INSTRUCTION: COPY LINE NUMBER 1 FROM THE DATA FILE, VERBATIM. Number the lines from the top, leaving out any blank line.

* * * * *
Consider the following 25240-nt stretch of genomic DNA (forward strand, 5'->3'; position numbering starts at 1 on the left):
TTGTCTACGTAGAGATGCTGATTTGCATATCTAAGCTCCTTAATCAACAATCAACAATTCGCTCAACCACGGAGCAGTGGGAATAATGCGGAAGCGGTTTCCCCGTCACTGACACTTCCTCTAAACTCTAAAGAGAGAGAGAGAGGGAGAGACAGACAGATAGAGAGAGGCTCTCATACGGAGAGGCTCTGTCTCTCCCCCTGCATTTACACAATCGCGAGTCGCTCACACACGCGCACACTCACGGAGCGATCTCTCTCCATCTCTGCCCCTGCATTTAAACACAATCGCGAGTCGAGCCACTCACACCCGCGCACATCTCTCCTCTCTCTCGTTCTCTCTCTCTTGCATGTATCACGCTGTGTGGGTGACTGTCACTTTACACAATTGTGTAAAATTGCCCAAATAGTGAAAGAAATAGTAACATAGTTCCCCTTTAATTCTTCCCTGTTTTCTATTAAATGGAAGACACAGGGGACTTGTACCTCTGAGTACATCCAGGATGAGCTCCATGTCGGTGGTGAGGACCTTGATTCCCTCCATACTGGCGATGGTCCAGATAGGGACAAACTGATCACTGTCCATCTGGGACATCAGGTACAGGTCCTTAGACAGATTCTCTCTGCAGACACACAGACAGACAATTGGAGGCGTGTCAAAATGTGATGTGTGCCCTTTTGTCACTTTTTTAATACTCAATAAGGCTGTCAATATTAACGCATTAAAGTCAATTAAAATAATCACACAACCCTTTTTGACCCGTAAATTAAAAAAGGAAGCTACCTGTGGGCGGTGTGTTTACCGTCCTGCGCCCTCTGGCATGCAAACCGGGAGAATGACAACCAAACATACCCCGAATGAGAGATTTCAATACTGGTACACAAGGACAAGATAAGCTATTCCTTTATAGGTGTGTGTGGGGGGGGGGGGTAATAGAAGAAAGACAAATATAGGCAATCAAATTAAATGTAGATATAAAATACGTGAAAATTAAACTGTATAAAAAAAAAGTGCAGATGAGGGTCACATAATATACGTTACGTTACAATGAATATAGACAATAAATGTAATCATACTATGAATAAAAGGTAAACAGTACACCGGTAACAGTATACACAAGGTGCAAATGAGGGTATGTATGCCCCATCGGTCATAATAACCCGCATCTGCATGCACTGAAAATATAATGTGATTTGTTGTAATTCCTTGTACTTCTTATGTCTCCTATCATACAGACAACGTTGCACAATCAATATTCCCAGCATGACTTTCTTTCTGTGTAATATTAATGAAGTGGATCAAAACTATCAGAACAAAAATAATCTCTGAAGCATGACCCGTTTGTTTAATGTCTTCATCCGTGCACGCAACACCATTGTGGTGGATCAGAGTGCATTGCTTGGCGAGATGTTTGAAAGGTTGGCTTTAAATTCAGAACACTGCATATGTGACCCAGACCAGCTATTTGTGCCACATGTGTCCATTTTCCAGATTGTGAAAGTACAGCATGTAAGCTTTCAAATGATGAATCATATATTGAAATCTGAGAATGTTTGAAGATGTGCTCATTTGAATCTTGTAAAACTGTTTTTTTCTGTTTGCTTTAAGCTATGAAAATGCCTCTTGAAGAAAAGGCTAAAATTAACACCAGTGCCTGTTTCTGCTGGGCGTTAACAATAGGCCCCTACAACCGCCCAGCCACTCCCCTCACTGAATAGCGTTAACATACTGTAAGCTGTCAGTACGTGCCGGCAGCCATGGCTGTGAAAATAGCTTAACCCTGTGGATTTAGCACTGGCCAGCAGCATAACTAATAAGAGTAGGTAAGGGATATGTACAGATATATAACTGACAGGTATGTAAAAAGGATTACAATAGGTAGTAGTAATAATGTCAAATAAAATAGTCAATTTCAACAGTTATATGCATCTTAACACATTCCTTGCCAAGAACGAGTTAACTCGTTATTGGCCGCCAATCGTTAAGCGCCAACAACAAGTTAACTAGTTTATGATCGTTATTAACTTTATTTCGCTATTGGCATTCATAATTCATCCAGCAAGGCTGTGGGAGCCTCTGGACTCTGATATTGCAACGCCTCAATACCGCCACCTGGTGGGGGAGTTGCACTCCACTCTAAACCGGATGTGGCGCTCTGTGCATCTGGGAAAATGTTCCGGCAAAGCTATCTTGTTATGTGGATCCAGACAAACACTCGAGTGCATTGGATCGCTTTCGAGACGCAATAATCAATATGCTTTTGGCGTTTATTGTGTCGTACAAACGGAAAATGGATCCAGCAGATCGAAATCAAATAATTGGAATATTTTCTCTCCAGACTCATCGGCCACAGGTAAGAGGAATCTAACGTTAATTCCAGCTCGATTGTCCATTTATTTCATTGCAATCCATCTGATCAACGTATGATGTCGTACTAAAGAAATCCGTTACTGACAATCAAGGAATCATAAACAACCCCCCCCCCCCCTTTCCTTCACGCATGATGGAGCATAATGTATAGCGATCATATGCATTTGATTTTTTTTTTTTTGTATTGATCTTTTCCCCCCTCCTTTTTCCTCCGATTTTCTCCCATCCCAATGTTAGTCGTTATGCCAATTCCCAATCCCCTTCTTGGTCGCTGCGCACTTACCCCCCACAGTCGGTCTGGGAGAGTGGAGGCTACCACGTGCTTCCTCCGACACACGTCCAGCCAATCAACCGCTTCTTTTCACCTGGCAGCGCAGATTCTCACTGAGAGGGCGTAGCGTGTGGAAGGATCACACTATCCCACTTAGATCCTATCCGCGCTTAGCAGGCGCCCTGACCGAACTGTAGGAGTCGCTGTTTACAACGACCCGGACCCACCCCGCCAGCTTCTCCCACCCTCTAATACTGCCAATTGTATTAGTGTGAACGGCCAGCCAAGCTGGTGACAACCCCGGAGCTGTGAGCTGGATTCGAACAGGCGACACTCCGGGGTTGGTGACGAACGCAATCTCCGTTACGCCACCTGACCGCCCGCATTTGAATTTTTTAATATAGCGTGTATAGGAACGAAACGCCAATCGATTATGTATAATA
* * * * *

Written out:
Consider the following 25240-nt stretch of genomic DNA (forward strand, 5'->3'; position numbering starts at 1 on the left):